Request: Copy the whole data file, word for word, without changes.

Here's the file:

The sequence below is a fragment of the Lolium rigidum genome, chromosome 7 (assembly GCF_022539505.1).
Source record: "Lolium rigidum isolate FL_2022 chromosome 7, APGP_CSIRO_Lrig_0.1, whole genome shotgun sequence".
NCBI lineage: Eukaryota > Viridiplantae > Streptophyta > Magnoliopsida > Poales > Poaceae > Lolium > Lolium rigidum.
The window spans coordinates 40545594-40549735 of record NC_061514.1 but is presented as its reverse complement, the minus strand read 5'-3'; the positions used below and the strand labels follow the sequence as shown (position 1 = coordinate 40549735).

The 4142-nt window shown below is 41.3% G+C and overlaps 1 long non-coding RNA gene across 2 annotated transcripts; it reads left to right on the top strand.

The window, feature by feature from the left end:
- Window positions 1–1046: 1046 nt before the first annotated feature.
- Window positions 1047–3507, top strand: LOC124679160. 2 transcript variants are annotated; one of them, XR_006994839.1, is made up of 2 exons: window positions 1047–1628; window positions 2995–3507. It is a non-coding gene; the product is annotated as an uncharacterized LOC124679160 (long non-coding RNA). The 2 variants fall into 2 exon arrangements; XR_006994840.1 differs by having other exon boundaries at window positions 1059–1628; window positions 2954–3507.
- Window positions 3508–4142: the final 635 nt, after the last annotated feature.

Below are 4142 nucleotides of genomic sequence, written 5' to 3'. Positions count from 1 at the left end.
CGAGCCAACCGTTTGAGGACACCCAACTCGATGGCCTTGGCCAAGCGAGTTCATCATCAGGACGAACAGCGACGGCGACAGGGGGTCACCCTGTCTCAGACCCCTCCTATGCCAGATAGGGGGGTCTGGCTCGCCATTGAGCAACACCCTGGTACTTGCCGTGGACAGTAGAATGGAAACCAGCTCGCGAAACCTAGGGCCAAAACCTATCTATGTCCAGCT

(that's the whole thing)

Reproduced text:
The sequence below is a fragment of the Lolium rigidum genome, chromosome 7 (assembly GCF_022539505.1).
Source record: "Lolium rigidum isolate FL_2022 chromosome 7, APGP_CSIRO_Lrig_0.1, whole genome shotgun sequence".
NCBI lineage: Eukaryota > Viridiplantae > Streptophyta > Magnoliopsida > Poales > Poaceae > Lolium > Lolium rigidum.
The window spans coordinates 40545594-40549735 of record NC_061514.1 but is presented as its reverse complement, the minus strand read 5'-3'; the positions used below and the strand labels follow the sequence as shown (position 1 = coordinate 40549735).

The 4142-nt window shown below is 41.3% G+C and overlaps 1 long non-coding RNA gene across 2 annotated transcripts; it reads left to right on the top strand.

The window, feature by feature from the left end:
- Window positions 1–1046: 1046 nt before the first annotated feature.
- Window positions 1047–3507, top strand: LOC124679160. 2 transcript variants are annotated; one of them, XR_006994839.1, is made up of 2 exons: window positions 1047–1628; window positions 2995–3507. It is a non-coding gene; the product is annotated as an uncharacterized LOC124679160 (long non-coding RNA). The 2 variants fall into 2 exon arrangements; XR_006994840.1 differs by having other exon boundaries at window positions 1059–1628; window positions 2954–3507.
- Window positions 3508–4142: the final 635 nt, after the last annotated feature.

Below are 4142 nucleotides of genomic sequence, written 5' to 3'. Positions count from 1 at the left end.
CGAGCCAACCGTTTGAGGACACCCAACTCGATGGCCTTGGCCAAGCGAGTTCATCATCAGGACGAACAGCGACGGCGACAGGGGGTCACCCTGTCTCAGACCCCTCCTATGCCAGATAGGGGGGTCTGGCTCGCCATTGAGCAACACCCTGGTACTTGCCGTGGACAGTAGAATGGAAACCAGCTCGCGAAACCTAGGGCCAAAACCTATCTATGTCCAGCT